Sure, we had an emergency kit in the car and my wife and daughter would have been just fine waiting for me to hike out to get help, but walking four miles through mountain lion and bear territory was not my idea of a fun Friday afternoon.
After what seemed like forever, I had finally reversed to a point where I could turn around. Once we reached the main road, I followed the directions given to my wife precisely and within short order, we arrived at Tom and Nancy’s cabin.
They were very gracious hosts, and Tom readily showed us around their property, his workshop, and some of the projects he was working on.
I had come for knowledge, for wisdom. Who better to give it than a seventy-year-old mountain man, one of the last of his kind? I was fortunate enough to have received the introduction as well as the opportunity.
I would like to think we live a self-reliant lifestyle, but here are a couple of folks who take it to the next level.
My daughter, Alexandra, loved the experience too. And of course she was most fascinated by Tom’s beard.
This week’s Survival Scout tip is this: Seek out the old-timers in your area.
Take the time to learn from those who have come before us, and soak up the knowledge they possess. I can tell you there is a lot of knowledge that isn’t written down in books. Our elders serve as a giant resource and provide a wealth of information, if we only take the time to learn from them!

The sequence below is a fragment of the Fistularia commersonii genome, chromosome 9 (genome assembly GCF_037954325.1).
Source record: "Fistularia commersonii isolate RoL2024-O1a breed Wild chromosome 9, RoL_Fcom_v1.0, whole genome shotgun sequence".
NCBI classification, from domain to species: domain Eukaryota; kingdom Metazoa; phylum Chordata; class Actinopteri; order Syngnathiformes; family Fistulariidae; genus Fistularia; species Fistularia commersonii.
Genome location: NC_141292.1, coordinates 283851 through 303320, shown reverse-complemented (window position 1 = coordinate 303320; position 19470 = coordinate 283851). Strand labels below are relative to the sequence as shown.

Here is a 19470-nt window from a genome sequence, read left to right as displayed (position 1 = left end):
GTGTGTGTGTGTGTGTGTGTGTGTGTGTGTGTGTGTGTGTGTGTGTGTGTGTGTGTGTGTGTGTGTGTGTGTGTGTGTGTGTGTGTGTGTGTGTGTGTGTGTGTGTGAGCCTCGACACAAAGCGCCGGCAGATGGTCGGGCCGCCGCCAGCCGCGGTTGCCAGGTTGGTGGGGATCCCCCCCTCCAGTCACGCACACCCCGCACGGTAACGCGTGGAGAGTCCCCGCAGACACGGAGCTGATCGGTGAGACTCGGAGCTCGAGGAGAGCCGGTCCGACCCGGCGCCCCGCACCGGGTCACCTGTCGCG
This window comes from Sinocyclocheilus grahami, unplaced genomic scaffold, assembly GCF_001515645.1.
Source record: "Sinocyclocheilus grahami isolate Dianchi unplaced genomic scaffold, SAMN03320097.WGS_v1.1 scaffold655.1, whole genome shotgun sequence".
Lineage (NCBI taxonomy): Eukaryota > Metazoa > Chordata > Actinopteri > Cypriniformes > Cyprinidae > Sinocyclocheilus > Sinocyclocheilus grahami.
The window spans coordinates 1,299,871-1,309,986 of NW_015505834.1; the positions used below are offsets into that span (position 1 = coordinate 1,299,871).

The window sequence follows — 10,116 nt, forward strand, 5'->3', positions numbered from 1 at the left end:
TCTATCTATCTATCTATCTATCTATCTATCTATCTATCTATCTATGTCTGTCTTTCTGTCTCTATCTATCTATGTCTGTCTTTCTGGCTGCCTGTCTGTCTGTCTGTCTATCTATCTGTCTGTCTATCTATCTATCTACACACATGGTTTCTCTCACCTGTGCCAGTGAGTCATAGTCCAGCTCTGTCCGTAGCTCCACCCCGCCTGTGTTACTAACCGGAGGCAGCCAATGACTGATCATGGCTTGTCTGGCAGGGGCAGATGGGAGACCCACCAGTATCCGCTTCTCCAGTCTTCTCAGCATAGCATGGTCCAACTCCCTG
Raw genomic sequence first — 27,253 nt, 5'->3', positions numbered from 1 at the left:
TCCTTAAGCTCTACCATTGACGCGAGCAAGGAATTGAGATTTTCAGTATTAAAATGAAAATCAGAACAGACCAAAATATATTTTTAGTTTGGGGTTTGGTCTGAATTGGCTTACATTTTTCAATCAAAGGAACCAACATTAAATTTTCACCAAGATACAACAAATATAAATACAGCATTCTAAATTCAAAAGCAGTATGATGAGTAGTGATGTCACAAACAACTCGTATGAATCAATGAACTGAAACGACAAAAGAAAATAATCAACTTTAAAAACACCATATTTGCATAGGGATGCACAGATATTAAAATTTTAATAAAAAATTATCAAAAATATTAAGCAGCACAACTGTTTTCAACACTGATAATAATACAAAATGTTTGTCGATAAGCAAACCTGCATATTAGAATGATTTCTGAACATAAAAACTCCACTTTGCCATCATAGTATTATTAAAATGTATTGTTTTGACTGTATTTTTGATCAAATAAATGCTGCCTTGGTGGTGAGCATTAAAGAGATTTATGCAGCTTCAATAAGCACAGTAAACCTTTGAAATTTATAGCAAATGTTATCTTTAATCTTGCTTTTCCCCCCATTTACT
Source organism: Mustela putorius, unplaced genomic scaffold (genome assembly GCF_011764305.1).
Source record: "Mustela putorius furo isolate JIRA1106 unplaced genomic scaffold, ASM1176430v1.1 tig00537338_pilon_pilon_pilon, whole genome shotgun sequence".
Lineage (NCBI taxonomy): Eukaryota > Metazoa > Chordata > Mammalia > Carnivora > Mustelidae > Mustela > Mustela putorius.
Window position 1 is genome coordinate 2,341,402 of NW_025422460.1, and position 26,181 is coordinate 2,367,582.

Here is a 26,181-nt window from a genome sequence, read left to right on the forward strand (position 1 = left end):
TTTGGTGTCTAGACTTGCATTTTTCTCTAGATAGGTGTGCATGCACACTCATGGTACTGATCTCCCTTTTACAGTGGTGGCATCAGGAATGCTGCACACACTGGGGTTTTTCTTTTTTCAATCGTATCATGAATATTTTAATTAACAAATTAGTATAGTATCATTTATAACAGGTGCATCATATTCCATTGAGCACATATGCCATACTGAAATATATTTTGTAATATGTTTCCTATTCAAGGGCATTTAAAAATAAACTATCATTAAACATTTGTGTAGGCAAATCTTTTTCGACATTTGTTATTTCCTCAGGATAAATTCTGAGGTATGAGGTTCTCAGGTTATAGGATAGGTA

Oh, and listening to your wife from time to time never hurts either!
Owner, My Patriot Supply
7 thoughts on “Chasing Mountain Wisdom in Montana Wilderness”
” ‘Turn right in 200 feet,’ the GPS’ robotic voice instructed. At that moment, I knew we were lost.”
There’s absolutely no reason that an adult shouldn’t be able to read a map and compass, and navigate his path anywhere with the same. These are things we were taught in grade school.
GPS is another gadget that works to make you more useless than you already are, and more dependent on your enemy’s technology.
I also suspect all GPS units contain transponders, similar to the transponders found in cell phones.
yes, of course. The things couldn’t work without someone who owns a satellite knowing exactly where you are.
How many satellites do you have up there? (mine fell back to Earth)
I’m joking of course. The point is that every satellite is owned by the enemy, and every time you use that thing you tell them exactly where you are.
We live in an incorporated town of more than 40,000 people. When I am anticipating company, I always send directions to the house, which is in a subdivision. I do this based on past experiences. More than half of them call, frustrated, because their GPS has them lost. That’s why I give directions, but most people these days prefer to trust technology over knowledge. Does not bode well for our collective future…..
The bright side is the Hellfire Missile would have miss them by 200 feet!!
This how gps really works https://www.youtube.com/watch?v=tKbERlfgocM